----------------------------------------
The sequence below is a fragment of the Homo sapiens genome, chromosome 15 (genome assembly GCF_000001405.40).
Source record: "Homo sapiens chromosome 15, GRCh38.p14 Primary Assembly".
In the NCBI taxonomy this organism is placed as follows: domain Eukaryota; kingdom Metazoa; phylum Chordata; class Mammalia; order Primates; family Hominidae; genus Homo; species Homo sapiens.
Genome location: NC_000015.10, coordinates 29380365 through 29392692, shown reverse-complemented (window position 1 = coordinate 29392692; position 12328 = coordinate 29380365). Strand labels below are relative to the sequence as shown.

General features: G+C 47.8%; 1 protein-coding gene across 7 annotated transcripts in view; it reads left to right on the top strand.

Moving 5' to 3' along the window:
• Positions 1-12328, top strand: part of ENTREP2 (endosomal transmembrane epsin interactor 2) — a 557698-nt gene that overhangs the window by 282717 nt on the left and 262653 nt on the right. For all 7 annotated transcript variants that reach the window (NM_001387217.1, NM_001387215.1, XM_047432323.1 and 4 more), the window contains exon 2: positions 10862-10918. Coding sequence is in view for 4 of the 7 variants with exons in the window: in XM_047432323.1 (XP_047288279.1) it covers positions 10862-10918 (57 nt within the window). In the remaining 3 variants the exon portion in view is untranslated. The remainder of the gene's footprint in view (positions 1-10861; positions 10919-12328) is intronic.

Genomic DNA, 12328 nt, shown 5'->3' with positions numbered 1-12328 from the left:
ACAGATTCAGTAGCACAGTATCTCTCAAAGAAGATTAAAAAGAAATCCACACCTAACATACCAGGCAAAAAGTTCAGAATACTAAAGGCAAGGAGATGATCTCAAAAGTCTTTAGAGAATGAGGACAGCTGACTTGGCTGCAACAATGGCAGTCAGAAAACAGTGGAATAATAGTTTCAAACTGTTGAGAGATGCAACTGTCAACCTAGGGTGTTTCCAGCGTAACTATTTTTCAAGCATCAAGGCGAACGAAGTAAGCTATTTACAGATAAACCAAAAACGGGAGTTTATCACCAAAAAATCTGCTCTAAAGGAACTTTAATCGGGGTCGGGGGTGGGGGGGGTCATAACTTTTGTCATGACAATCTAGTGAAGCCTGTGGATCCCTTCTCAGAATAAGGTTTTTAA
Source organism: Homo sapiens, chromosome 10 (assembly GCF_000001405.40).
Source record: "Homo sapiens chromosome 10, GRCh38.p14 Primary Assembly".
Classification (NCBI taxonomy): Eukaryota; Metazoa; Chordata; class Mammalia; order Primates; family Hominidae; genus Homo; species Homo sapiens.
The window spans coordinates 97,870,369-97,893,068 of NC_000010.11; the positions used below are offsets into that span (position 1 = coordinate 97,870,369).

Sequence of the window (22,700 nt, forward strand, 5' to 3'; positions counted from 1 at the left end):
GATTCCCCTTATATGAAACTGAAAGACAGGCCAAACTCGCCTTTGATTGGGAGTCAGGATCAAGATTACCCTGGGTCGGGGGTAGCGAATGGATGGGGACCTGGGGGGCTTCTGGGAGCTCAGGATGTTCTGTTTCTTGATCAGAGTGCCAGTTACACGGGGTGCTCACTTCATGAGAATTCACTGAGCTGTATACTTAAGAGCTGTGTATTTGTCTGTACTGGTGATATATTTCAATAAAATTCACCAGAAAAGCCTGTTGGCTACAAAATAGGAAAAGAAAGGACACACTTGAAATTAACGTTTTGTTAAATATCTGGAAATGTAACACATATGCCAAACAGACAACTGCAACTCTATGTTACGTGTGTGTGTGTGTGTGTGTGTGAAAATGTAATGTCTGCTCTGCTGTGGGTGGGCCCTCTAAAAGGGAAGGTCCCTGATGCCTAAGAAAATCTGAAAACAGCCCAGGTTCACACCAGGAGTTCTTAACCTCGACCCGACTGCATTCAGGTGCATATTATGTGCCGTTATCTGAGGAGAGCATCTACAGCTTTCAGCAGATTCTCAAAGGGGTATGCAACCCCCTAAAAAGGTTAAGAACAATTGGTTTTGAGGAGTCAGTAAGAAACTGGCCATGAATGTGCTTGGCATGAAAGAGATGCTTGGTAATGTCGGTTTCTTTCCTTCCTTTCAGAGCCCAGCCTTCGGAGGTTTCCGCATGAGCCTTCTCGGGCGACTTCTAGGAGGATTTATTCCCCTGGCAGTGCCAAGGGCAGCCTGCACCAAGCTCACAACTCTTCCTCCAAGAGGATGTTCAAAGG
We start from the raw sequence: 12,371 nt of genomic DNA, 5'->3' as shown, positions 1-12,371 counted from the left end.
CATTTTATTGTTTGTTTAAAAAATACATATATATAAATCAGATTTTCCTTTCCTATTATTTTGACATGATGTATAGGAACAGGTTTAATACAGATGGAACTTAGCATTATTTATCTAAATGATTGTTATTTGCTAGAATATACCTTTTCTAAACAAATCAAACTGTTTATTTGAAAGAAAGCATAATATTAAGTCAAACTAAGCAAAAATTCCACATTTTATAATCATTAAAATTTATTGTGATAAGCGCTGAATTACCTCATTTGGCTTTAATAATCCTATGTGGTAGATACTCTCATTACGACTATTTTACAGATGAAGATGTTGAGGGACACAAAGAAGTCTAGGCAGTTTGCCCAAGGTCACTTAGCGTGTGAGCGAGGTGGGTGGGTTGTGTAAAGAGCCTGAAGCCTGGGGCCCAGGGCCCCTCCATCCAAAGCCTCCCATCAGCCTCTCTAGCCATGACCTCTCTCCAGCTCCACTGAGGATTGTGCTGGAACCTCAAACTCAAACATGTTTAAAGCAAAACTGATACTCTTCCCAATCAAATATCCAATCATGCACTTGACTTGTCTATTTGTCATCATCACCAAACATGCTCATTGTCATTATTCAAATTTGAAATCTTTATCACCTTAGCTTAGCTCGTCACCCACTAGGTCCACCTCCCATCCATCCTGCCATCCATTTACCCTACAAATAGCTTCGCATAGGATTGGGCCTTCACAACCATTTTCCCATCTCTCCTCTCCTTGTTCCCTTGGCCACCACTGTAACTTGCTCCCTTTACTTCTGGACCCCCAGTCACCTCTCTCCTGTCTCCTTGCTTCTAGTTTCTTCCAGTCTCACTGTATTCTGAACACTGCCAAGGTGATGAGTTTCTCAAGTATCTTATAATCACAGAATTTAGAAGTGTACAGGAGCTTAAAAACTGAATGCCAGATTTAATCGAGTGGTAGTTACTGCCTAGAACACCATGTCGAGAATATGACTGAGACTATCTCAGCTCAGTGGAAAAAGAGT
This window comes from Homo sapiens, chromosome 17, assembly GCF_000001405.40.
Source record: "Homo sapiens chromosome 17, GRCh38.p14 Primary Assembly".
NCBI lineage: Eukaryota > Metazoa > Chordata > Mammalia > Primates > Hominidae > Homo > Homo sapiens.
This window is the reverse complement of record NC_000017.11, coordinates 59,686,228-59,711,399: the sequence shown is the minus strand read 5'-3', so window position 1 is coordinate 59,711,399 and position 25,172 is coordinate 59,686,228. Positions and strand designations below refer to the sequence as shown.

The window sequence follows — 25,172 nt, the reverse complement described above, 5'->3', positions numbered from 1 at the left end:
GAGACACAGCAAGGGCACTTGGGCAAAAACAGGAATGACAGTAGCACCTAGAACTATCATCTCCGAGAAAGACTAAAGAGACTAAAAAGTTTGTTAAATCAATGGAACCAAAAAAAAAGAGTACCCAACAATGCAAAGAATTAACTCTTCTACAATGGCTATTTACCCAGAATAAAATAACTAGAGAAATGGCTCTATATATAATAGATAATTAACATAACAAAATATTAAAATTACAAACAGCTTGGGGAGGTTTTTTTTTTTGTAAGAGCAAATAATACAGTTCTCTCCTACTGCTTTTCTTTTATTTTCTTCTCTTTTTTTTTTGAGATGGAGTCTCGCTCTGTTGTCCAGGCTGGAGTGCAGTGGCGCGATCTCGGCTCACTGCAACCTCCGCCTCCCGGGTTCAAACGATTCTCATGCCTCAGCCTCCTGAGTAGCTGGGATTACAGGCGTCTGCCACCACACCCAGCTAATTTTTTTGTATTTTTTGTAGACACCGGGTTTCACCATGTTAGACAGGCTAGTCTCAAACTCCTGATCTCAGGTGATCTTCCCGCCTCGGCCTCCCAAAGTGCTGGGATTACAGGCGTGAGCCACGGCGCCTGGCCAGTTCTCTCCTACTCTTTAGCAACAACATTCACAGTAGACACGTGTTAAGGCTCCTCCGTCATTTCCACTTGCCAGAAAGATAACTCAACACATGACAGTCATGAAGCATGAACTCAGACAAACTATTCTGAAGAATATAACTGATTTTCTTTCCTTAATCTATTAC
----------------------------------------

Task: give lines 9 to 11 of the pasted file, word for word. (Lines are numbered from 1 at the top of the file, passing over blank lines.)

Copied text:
ACAGATTCAGTAGCACAGTATCTCTCAAAGAAGATTAAAAAGAAATCCACACCTAACATACCAGGCAAAAAGTTCAGAATACTAAAGGCAAGGAGATGATCTCAAAAGTCTTTAGAGAATGAGGACAGCTGACTTGGCTGCAACAATGGCAGTCAGAAAACAGTGGAATAATAGTTTCAAACTGTTGAGAGATGCAACTGTCAACCTAGGGTGTTTCCAGCGTAACTATTTTTCAAGCATCAAGGCGAACGAAGTAAGCTATTTACAGATAAACCAAAAACGGGAGTTTATCACCAAAAAATCTGCTCTAAAGGAACTTTAATCGGGGTCGGGGGTGGGGGGGGTCATAACTTTTGTCATGACAATCTAGTGAAGCCTGTGGATCCCTTCTCAGAATAAGGTTTTTAA
Source organism: Homo sapiens, chromosome 10 (assembly GCF_000001405.40).
Source record: "Homo sapiens chromosome 10, GRCh38.p14 Primary Assembly".